I’m not sure, but Northwestern’s Pat Fitzgerald, one of the more underappreciated coaches in the country, seems to think so.

He’s not being totally serious; he was just making a quip during a weekly press conference in which he explained that the run/pass option is a problem because it toes the line between what’s legal and illegal in terms of downfield blocking.

Here’s the video clip:

The question was asked by a former player. I don’t know who he is, but here’s Fitzgerald’s full quote:

“Yeah, it’s communism. RPO is the purest form of communism. I mean, I don’t understand how offensive linemen can be downfield. It used to be, when you and I played, when you tripped and fell down, it was an illegal man down field. Now if you’re just an uncovered lineman and you go 2.3 yards, it’s not a penalty. But if you go three, it is, and nobody can see it until after the ball is thrown. Again, it’s the rules. You can complain all you want. If I want to get it fixed, I guess I can beg to be on the rules committee. But it’s the most en vogue change, I think, in football, that if you’re a purist of football, it’s not the game. It’s not. People down field blocking, and the ball being thrown, should be illegal. But, as a defensive coach with defense in my background, we will absolutely, 100% take full advantage, within the framework of the rules that are given to us. So RPO forever.”

Fitzgerald really isn’t wrong, there are a lot of funky blocking schemes that are borderline rule breakers when teams use these sets. In college ball, the rule is that ineligible receivers can only be a maximum of three yards beyond the line of scrimmage before a pass is thrown.

In the NFL, this limit is only one yard, so ineligible professional linemen really need to block laterally or stay at home until the RPO is executed.

Does that make sense? I’ll try to explain.

In the two clips below, you’ll see the Eagles first drop the offensive line into a pass blocking scheme (which suggests that the play might be simple play-action and not even an RPO). Then, in the second play, you’ll see Jason Kelce pull as the left side of the line essentially goes into run-block mode while the right side goes into pass-block mode:

In both cases, there’s no issue there, since there isn’t any ineligible stuff going on down the field. The entire group is at or near the line of scrimmage when the ball is released, and on that second play, you can see Big V and Stefen Wisniewski moving laterally while Kelce pulls. That’s why a lot of NFL RPOs are built on outside zone or sweep plays, because you can’t schematically block for an inside running play while staying within the one yard limit and still providing for a passing option.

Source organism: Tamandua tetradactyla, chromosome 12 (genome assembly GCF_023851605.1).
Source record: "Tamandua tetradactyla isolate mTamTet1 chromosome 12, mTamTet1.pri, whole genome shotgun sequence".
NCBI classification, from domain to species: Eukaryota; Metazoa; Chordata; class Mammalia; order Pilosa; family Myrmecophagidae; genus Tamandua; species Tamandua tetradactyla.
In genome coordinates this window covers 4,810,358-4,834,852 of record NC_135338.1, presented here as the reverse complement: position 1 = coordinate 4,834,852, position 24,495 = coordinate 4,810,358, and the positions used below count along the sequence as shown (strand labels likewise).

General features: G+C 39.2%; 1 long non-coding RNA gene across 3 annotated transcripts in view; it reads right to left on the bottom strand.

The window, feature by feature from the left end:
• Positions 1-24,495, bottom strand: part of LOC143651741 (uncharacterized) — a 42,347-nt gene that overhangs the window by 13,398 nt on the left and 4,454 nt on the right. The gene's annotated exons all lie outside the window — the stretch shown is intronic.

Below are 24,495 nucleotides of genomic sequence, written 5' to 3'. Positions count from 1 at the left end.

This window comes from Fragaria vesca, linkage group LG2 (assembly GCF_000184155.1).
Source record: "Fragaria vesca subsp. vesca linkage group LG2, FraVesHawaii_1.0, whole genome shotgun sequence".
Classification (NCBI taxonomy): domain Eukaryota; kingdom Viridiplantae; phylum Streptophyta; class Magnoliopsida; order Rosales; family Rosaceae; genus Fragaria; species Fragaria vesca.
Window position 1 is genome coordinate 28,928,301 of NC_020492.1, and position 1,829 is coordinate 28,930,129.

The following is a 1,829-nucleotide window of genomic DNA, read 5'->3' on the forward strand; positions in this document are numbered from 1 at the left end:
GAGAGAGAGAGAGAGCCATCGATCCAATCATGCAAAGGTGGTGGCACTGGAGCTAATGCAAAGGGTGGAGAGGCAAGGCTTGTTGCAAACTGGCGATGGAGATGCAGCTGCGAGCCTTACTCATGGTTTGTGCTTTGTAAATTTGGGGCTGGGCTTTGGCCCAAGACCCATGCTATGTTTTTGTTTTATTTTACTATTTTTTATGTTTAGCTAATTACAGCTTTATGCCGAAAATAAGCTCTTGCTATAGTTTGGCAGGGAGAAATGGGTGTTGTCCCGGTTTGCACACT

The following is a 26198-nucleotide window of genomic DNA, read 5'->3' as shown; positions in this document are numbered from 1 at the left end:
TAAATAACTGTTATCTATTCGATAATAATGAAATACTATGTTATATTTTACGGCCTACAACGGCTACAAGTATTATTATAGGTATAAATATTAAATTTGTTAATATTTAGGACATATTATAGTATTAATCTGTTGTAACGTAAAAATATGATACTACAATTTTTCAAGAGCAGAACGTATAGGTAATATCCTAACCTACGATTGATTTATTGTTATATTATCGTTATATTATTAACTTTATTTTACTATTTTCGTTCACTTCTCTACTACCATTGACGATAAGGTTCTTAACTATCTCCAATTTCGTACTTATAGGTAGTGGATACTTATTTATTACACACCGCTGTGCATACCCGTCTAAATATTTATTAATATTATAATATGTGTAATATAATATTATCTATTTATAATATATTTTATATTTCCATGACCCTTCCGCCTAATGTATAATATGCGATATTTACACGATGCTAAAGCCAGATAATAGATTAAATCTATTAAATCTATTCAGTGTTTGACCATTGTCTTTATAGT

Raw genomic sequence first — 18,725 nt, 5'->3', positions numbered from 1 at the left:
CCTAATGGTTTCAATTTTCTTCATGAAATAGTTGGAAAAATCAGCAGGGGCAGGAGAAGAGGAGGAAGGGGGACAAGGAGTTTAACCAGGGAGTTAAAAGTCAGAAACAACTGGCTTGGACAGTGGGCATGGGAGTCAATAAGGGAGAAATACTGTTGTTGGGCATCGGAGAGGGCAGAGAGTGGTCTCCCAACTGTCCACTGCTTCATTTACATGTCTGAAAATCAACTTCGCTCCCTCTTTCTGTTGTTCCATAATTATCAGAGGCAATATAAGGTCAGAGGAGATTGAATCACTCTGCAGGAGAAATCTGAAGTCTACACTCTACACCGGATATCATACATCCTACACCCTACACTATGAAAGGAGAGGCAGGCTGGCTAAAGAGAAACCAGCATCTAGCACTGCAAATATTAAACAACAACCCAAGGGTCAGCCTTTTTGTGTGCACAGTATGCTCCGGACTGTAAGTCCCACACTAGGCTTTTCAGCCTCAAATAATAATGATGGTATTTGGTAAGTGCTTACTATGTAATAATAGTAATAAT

It’s a little different on a college play like this, where LSU quarterback Joe Burrow pulls the ball out and throws a short sideline pass:

Fitzgerald is griping about this kind of thing, where the blockers are almost three to five yards down the field while the quarterback is actually throwing the ball instead.

Here you’ve got one lineman who is dangerously close to being ineligible, almost four yards deep on release:

Similarly, the Steelers ran an RPO play last week where they slipped center Maurkice Pouncey five yards down the field.

The difference here is that he engages with with the middle linebacker, which is a quirk in the NFL guidelines:

From the rulebook:

Item 1. Legally Downfield. An ineligible player is not illegally downfield if, after initiating contact with an opponent within one yard of the line of scrimmage during his initial charge:

(a)  he moves more than one yard beyond the line while legally blocking or being blocked by an opponent

    (b) after breaking legal contact with an opponent more than one yard beyond the line of scrimmage, he remains stationary until a forward pass is thrown
    (c)  after losing legal contact with an opponent more than one yard beyond the line of scrimmage, he is forced behind the line of scrimmage by an opponent, at which time he is again subject to normal blocking restrictions for an ineligible offensive player.

So if Pouncey was out there by himself when Roethlisberger throws that ball, it’s a flag. Instead, he locks up the linebacker, which negates the penalty.


In this specific case, Pouncey doesn’t make contact with a defender as he comes off the line, so he’s in violation of guideline A per item 2:

Item 2. Illegally Downfield. An ineligible offensive player is illegally downfield if:

A) he moves more than one yard beyond the line of scrimmage without contacting an opponent

B) after losing contact with an opponent within one yard of the line of scrimmage, he advances more than one yard beyond the line of scrimmage

C) after losing contact with an opponent more than one yard beyond the line of scrimmage, he continues to move toward his opponent’s goal line.

Here he is coming off the line without touching anybody:

For comparison, here’s the NCAA rule:

Ineligible Receiver Downfield

ARTICLE 10. No originally ineligible receiver shall be or have been more than three yards beyond the neutral zone until a passer throws a legal forward pass that crosses the neutral zone. A player is in violation of this rule if any part of his body is beyond the three-yard limit

You see why all of this can be very confusing, yeah?

One of the issues with the RPO is that it makes it difficult for officials to focus on two different sets of infractions. If five linemen drop into pass protection, you look for holding, hands to the face, roughing the passer, and stuff like that. If the QB goes RPO and pulls out on a handoff, you’re still looking for those things while not really paying attention to the guys who are trying to blur the lines and deceive via run blocking, which I showed you in the LSU and Steelers clips.

So Fitzgerald has a point. The NCAA could solve the problem by adopting the NFL’s one-yard rule.

It’s communism.